Our “Quick Shot” series offers brief answers to common objections to the Christian worldview. Each response is limited to one paragraph. These responses are designed to (1) answer the objection as concisely as possible, (2) challenge the objector to think more deeply about his or her claim, and (3) facilitate a “gospel” conversation. In this article, we’re offering “Quick Shot” responses to the objection, Quick Shot: “If Christianity were true, there wouldn’t be so many denominations”.
“Christianity isn’t the only worldview held by people who disagree. For example, atheists hold disagreements about secondary issues, even though all of them agree that God does not exist. Atheists differ in their views, leading to a variety of categorizations and descriptions, including ‘Implicit’ Atheists, ‘Explicit’ Atheists, ‘Weak’ Atheists, ‘Strong’ Atheists, ‘Iconoclastic’ Atheists, ‘Pragmatic’ Atheists, ‘Mono’ Atheists, ‘Myopic’ Atheists, ‘Realistic’ Atheists, ‘Scientific’ Atheists, ‘Logical’ Atheists and many more. Like Christians who disagree on secondary issues, people who hold an atheistic worldview have similar disagreements. Would it be fair to conclude that atheism is untrue based on these disagreements?”
“I believe in the existence of the universe. You do too, right? Did you know that the people who understand the universe the best – astrophysicists and cosmologists – hold many disagreements? These scientists divide themselves into factions, including ‘Big Bang’ Cosmologists, ‘Steady State’ Cosmologists, ‘Conformal Cyclic’ Cosmologists, ‘Ekpyrotic’ Cosmologists, ‘Multiverse’ Cosmologists, ‘Pre-Big Bang Theory’ Cosmologists, ‘Quantum Theory’ Cosmologists and many more. Examining the same set of facts, these scientists, based on their disagreements, have separated into ‘scientific denominations’ (even though they agree on many essential issues). Can you see why disagreement between Christians doesn’t falsify the truth of Christianity any more than disagreement between astrophysicists falsifies the existence of the universe?”
“Why would you be surprised that people disagree with one another – in any field of study, worldview or system of belief? People always disagree about something, even if it’s only a minor detail or issue. It’s the nature of being human, and it says much less about the truth of a claim than it does about the people who hold the claim. Given that disagreeable humans differ in their views about secondary issues in nearly every worldview (atheism and theism included), should we reject all truth claims based on these inclinations toward disagreement? Wouldn’t it be wiser to examine the claims themselves rather than the people who hold them?”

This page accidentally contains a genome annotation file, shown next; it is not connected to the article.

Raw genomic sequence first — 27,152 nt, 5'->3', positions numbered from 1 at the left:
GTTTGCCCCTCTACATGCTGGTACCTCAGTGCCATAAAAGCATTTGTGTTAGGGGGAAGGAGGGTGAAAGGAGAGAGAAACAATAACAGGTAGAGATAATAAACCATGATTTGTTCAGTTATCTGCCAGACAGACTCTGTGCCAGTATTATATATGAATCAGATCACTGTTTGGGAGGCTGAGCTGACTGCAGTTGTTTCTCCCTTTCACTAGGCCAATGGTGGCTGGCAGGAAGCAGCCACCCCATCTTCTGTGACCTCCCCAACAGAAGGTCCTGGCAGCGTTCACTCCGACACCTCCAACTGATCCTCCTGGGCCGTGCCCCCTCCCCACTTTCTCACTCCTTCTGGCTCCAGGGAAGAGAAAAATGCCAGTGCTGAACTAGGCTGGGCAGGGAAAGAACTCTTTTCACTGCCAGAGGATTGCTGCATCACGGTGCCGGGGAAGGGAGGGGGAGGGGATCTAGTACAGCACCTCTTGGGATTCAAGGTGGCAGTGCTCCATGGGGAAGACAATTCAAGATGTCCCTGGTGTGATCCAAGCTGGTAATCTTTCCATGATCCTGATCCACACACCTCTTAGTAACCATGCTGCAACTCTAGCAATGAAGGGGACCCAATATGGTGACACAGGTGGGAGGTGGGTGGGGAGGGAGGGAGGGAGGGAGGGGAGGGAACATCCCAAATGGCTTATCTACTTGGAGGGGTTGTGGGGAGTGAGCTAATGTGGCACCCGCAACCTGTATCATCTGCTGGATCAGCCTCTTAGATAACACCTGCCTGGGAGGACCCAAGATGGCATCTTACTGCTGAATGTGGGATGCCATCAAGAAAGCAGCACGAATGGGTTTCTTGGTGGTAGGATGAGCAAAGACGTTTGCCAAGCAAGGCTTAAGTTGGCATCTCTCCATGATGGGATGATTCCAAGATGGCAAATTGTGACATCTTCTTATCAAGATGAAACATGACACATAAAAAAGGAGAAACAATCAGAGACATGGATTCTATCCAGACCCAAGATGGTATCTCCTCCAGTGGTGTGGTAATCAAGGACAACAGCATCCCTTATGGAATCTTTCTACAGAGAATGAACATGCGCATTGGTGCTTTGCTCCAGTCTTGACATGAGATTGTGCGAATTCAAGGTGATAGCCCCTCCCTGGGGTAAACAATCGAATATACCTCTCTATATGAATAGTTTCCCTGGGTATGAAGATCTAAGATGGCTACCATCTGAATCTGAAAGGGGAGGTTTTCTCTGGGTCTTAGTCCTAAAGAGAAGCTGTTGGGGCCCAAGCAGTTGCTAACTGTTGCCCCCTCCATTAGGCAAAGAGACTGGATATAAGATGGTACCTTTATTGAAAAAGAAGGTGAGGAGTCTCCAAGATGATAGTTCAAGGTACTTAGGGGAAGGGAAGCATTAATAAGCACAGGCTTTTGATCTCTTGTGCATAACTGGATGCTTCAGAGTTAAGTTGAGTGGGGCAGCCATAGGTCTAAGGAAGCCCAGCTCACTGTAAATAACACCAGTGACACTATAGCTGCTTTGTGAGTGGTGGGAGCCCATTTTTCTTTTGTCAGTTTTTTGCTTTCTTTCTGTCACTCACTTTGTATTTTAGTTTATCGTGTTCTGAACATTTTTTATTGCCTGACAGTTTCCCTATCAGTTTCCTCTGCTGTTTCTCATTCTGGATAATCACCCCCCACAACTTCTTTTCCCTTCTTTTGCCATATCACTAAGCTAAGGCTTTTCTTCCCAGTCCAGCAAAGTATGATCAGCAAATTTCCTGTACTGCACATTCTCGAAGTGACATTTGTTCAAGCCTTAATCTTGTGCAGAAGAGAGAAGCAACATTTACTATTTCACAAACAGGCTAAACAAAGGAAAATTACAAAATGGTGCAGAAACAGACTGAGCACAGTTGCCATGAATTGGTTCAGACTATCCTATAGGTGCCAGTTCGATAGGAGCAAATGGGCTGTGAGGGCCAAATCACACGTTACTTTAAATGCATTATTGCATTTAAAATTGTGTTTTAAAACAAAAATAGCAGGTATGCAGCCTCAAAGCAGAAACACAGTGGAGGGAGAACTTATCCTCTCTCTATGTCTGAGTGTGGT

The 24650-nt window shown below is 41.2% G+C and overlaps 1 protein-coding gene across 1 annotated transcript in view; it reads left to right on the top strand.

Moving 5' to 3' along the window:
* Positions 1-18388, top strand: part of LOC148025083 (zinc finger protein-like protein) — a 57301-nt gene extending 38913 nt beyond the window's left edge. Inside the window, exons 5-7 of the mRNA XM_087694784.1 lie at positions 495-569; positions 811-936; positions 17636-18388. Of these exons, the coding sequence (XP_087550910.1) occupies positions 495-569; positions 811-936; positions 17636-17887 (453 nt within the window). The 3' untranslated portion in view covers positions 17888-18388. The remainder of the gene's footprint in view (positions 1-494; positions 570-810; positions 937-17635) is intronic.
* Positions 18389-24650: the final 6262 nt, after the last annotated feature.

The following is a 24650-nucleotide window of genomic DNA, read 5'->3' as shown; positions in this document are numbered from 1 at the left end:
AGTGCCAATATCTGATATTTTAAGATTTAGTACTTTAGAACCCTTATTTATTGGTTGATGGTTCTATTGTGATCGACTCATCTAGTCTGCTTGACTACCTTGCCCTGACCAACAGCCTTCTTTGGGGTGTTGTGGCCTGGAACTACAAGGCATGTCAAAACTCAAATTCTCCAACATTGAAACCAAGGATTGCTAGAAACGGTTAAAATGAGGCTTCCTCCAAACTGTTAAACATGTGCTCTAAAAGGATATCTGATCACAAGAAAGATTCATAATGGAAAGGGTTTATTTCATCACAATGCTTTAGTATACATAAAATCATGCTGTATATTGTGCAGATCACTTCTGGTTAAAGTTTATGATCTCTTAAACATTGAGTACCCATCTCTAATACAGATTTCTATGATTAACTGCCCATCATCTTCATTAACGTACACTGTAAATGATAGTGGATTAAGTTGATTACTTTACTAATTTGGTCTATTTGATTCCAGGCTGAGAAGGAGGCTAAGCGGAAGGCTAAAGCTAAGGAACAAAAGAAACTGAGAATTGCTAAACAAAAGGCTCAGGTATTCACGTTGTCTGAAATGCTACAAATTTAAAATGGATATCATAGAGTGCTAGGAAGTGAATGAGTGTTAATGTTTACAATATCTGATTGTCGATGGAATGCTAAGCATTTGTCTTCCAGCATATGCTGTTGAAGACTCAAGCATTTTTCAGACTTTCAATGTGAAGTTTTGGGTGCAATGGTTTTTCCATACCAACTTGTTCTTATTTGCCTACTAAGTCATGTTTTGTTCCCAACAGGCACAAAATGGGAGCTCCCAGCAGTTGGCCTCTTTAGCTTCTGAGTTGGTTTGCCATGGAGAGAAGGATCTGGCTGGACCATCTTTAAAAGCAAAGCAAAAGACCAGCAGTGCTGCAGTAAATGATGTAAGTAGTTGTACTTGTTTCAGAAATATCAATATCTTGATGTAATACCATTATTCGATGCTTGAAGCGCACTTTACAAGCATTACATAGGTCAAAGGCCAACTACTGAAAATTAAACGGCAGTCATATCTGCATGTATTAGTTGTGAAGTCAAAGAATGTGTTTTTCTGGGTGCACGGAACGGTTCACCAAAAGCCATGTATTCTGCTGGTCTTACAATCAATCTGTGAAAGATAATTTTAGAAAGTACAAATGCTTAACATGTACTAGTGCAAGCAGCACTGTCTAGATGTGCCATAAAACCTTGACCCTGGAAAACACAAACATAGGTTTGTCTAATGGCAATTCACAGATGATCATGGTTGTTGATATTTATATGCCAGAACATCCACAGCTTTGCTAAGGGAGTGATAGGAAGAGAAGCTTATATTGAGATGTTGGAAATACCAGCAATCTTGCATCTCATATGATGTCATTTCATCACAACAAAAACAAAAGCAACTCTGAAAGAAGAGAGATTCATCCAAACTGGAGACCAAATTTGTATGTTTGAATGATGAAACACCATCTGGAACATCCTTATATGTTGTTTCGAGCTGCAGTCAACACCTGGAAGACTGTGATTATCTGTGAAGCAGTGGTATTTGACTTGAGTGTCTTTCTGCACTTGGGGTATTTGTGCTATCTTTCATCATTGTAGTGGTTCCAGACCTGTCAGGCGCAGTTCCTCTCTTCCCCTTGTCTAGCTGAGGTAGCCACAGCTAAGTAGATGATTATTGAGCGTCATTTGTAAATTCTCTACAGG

Our “Quick Shot” series was written specifically for the Cold-Case Christianity App (you can download it on Apple and Android platforms – be sure to register once you download the App). When confronted with an objection in casual conversation, App users can quickly find an answer without having to scroll beyond the first screen in the category. Use the App “Quick Shots” along with the “Rapid Responses” and Case Making “Cheat Sheets” to become a better Christian Case Maker.
For more information about the reliability of the New Testament gospels and the case for Christianity, please read Cold-Case Christianity: A Homicide Detective Investigates the Claims of the Gospels. This book teaches readers ten principles of cold-case investigations and applies these strategies to investigate the claims of the gospel authors. The book is accompanied by an eight-session Cold-Case Christianity DVD Set (and Participant’s Guide) to help individuals or small groups examine the evidence and make the case.
J. Warner Wallace is a Dateline featured Cold-Case Detective, Senior Fellow at the Colson Center for Christian Worldview, Adj. Professor of Christian Apologetics at Talbot School of Theology, Biola University, author of Cold-Case Christianity, God’s Crime Scene, and Forensic Faith, and creator of the Case Makers Academy for kids.
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